Publisher, Author, Artist Fleur Cowles’ Archive Comes to UT
As a humanities research library and museum housing some of the world’s finest cultural collections, UT’s Harry Ransom Center has always had a certain flair. Now it has the complete Flair, following the donation of the personal archive of Fleur Cowles (1908–2009).
Cowles published Flair, a magazine celebrated for its provocative design, enlightened articles, and sophisticated advertising layouts, in 1950-51. Its brief run left an indelible mark on publishing, and the archive documents that period with Cowles’ correspondence, manuscripts, galleys, research material, albums, books, press clippings, and photographs.
With Flair, Cowles prescribed a rich mix of works from writers, artists, critics, and other notables, including Tennessee Williams, W.H. Auden, Simone de Beauvoir, Salvador Dalí, Jean Cocteau, Rufino Tamayo, and Gypsy Rose Lee. The heart of Flair was its success in pulling together the new, the controversial, the innovative, and the creative. The archive documents Cowles’ efforts to merge literature and art through her wide-ranging relationships and creative endeavors.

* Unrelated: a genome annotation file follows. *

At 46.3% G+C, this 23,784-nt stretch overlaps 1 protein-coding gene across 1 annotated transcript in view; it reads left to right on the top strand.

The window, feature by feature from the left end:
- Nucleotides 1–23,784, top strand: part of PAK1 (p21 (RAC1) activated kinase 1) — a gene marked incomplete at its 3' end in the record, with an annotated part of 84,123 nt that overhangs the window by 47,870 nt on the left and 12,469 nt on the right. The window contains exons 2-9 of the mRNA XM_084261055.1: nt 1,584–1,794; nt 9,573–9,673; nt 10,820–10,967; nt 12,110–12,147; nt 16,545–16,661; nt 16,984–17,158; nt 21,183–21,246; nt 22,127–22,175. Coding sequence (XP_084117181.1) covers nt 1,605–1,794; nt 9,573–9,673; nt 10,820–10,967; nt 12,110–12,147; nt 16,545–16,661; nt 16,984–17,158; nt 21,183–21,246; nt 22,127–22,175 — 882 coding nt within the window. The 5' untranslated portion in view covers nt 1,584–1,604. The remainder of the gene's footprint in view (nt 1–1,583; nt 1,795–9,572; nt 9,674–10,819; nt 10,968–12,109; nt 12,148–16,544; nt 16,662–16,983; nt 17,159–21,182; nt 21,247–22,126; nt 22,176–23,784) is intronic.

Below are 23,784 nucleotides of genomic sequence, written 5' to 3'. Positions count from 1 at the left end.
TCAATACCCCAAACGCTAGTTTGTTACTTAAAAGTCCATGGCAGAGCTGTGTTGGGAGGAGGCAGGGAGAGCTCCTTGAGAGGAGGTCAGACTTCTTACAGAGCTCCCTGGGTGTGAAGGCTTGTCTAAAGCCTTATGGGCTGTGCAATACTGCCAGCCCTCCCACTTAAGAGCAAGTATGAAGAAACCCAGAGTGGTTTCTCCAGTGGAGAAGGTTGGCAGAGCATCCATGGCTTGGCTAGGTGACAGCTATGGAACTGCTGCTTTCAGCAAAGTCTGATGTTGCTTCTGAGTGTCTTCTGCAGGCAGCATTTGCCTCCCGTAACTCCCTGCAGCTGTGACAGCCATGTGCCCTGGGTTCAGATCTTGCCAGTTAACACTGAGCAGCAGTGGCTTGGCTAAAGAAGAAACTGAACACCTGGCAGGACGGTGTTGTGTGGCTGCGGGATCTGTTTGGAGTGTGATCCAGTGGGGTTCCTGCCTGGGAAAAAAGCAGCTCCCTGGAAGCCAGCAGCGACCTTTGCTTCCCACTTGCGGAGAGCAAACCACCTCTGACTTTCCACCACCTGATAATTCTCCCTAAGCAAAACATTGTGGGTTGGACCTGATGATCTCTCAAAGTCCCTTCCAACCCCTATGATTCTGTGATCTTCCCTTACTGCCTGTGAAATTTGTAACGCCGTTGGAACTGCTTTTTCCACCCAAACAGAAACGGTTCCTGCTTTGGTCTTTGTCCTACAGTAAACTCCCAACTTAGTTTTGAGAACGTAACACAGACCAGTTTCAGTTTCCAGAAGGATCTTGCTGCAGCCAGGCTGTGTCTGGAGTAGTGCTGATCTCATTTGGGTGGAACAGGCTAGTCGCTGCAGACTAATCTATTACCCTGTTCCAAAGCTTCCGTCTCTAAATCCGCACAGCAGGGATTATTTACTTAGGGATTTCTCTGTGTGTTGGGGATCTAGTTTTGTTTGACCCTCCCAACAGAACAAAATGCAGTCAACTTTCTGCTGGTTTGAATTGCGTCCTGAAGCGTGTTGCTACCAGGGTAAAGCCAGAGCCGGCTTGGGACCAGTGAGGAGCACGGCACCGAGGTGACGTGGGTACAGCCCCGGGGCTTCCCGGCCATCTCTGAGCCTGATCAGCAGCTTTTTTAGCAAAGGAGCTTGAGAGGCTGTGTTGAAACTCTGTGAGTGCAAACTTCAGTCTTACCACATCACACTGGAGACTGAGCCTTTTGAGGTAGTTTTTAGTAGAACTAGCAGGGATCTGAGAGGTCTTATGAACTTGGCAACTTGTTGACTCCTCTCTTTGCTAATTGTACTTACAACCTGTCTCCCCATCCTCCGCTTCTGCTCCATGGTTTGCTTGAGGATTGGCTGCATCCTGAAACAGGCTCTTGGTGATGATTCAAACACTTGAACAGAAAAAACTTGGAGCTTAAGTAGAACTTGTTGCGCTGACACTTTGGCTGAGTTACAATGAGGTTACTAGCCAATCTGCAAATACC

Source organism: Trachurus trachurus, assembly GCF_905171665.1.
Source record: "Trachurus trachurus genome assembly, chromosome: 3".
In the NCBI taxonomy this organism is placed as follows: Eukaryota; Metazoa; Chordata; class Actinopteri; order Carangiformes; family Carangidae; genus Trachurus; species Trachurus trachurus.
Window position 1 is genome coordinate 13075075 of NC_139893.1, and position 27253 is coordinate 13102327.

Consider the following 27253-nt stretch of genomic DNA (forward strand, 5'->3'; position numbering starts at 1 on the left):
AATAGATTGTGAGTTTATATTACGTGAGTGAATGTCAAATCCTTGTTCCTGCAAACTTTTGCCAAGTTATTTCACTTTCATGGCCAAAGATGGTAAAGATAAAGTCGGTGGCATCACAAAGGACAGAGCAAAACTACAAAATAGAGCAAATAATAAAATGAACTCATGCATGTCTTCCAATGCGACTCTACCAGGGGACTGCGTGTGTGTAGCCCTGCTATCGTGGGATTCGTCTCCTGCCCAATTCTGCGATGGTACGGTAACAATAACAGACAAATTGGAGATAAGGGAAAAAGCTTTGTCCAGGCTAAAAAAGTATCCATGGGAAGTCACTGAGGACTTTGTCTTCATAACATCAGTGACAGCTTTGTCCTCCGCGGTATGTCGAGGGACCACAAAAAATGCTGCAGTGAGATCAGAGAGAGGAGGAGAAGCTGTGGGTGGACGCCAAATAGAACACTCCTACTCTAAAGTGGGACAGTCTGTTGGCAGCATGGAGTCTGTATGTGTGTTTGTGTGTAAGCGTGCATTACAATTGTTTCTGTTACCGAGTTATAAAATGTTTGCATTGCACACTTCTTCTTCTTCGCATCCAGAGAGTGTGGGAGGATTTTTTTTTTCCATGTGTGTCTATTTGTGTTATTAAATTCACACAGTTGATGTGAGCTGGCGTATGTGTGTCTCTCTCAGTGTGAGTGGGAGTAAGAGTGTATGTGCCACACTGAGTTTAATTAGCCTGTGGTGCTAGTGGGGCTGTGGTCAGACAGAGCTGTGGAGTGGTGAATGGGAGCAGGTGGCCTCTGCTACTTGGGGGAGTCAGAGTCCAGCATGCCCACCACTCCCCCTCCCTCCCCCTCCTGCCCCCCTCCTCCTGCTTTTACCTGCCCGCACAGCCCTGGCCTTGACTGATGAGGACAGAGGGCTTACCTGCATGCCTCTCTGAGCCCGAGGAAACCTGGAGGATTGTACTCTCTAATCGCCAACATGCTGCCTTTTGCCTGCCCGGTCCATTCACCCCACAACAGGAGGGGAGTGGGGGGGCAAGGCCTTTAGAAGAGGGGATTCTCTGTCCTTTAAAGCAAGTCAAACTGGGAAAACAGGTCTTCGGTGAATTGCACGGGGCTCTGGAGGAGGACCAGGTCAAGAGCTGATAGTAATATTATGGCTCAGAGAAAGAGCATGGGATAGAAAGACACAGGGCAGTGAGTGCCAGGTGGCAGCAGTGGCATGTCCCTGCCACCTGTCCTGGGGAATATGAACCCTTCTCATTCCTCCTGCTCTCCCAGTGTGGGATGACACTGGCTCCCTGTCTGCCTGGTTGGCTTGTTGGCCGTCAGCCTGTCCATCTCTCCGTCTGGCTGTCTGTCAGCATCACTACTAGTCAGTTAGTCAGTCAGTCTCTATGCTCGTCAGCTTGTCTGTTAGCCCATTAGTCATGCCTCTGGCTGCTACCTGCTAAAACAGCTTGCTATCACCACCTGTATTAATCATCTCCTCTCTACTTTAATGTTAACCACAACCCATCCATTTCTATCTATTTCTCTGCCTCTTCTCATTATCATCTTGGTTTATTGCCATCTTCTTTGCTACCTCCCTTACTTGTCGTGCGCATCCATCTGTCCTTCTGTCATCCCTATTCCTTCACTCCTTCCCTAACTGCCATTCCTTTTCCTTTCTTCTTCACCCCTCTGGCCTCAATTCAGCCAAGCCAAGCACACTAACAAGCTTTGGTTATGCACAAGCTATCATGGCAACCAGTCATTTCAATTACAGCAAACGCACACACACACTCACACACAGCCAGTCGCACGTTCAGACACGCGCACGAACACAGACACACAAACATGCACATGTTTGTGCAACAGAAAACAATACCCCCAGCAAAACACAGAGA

Cowles and her husband, Tom Meyer, had a longstanding relationship with the Ransom Center, and the center has an endowment named in their honor. It supports a graduate internship program, the biennial Fleur Cowles Flair Symposium, research fellowships, and a replica of Cowles’ study from her London residence.
“Fleur was very interested in the Ransom Center and our aim to bring together literary and artistic achievements of the 20th century,” says center director Thomas F. Staley. “Her archive documents many of her efforts to merge literature and art through her wide-ranging relationships and creative endeavors.”
In addition to her work in publishing, Cowles was an author and artist. She wrote more than 15 books, including a biography of Dalí, and exhibited her artwork in galleries and museums around the world. Some works are on display in the center’s Fleur Cowles Room.
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